The power of judicial review is being stretched to breaking point, notes M J Antony
The Supreme Court of India is said to be the most powerful court in the democratic world. It showed in recent weeks that it could strike down a Constitution Amendment ratified by 20 states, and ‘legislate’ to devise a collegium system not found in the Constitution. On inviting suggestions to refurbish the collegium, Union Minister Arun Jaitley’s jibe was that the court was acting as the constituent assembly.
Despite 65,000 cases in arrears, the court has enough adrenaline to consider issues such as ban on Sardarji jokes on websites, polygamy among Muslims and creating a safe corridor for wild elephants crossing rail lines. However, a visit to the court or reading its judgments would make one wonder whether it is a constitutional court at all. The long-winded arguments droning on in the 14 courtrooms are mostly over civil disputes of distant past involving land, revenue, disciplinary proceedings against employees, interpretation of wills and other mundane subjects, which should have ended in courts below.
In some recent judgments, the court itself has observed that there should be some end to disputes over facts and it should not be dragged to the constitutional court. Last month, it stated in the judgment, Ram Bahal vs deputy director of Consolidation, that “appreciation or re-appreciation of evidence must come to a halt at some stage of the judicial proceedings and cannot percolate to the constitutional court, exercising jurisdiction under Article 136 of the Constitution.”
This provision of the Constitution allows any losing party to approach the Supreme Court even without the mandatory certificate from the court that delivered the judgement. The apex court has discretion to reject such special leave petitions at the threshold, but in fact scores of them are admitted in a normal week. This, despite the court itself having emphasised in several judgments that this discretionary power should be used only in exceptional cases when a question of a law of public importance is involved or the judgement appealed against shocks the conscience of the court.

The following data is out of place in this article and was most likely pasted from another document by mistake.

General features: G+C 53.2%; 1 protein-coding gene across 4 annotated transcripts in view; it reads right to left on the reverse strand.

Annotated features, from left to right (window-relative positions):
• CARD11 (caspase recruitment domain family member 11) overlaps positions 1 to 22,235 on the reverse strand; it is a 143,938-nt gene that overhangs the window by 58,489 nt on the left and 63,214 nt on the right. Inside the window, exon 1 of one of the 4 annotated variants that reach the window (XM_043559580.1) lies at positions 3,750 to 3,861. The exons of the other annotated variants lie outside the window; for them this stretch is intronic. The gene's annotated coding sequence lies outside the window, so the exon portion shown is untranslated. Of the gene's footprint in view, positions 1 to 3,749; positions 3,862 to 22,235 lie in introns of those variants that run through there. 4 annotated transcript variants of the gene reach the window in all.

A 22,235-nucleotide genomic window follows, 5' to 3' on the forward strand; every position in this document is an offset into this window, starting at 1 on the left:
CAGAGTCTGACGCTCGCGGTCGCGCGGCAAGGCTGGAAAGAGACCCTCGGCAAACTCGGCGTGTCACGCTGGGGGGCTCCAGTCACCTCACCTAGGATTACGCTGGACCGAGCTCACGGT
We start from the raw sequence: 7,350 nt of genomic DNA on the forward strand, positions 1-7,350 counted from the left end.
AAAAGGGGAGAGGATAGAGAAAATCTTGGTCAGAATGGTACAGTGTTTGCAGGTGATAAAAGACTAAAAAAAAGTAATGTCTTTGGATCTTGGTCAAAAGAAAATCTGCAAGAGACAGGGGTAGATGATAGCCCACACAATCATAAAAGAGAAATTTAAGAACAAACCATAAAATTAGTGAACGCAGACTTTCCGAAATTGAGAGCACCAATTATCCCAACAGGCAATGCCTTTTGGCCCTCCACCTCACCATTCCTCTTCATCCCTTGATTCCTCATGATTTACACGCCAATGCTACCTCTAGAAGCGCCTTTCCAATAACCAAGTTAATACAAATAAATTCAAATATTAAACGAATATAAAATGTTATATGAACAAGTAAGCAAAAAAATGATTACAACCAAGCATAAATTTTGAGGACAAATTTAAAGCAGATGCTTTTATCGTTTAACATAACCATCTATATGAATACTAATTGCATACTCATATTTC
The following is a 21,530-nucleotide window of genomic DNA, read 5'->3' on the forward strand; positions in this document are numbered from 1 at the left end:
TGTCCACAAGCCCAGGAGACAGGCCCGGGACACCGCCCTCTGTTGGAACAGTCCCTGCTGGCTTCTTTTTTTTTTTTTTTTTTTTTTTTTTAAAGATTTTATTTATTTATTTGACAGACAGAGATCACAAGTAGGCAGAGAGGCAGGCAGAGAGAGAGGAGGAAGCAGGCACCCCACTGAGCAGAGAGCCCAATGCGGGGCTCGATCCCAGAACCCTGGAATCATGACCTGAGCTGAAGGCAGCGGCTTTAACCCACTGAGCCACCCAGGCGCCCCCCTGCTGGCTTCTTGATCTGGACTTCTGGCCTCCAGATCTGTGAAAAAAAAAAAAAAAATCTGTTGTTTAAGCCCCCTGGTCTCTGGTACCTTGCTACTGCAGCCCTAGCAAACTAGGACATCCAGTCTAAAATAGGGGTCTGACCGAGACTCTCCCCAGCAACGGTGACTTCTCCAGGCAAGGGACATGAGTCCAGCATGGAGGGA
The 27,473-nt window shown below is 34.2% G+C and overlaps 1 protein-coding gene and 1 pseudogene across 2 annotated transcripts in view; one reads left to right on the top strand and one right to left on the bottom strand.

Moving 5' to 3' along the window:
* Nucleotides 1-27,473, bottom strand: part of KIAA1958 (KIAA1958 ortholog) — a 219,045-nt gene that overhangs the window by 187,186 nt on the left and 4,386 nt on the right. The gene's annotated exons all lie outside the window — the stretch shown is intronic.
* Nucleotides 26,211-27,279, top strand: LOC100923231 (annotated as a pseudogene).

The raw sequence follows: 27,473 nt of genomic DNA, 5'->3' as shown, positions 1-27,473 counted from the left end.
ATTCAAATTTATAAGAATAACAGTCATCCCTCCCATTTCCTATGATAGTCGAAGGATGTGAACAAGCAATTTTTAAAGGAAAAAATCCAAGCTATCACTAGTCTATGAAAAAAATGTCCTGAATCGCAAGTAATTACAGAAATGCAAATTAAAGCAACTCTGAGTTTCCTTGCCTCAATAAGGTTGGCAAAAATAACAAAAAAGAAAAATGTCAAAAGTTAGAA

The number of appeals entering the court through this gateway has exceeded by far the writ petition route. So much so, that in another recent judgment, Leela Rajagopal vs Kamala Menon Cocharan, the court reminded itself that the jurisdiction under Article 136 is “highly circumscribed” and its use should be “highly economic”. The first court might have determined the facts through evidence and examination of witnesses. The high court might have re-examined the evidence on record. Therefore, it is not for the Supreme Court to go through the facts “unless they give rise to questions of law that require a serious debate or discloses wholly unacceptable conclusions of fact, which plainly demonstrate a travesty of justice.”
However, these precepts are not followed in practice. For instance, the list before the chief justice on Monday contained 72 cases, of which 48 were SLPs and 15 appeals. Only one writ petition was listed. The Ram Bahal case mentioned earlier started in 1974 and related to three plots of land in a village. Another recent judgment, Sant Ram vs Dhan Kaur, was an application for clarification of a 2009 order, involving a 1966 sale of 96 sq yards where a 14’/9’ room was built illegally. In a tax appeal by the revenue authorities, the court found that the amount involved was so small that it was not worth even hearing, though the SLP was admitted long ago. These are only specimens; there are rows of them.
Public interest petitions, though they hog the headlines, take very little time of the court. Only a dozen out of more than a thousand cases heard in a week are PILs. Moreover, PILs benefit millions of people, who cannot approach the court directly.
The really undesirable outgrowth of the Constitution is the proliferation of SLPs, which are admitted and dumped in the record rooms till another generation of judges take them up. It might be true that the quality of judgments of the lower courts leaves much to be desired. But there should be some finality somewhere. Repeated review of disputed facts for decades benefits few except the second generation of original petitioners and lawyers. Or 3G.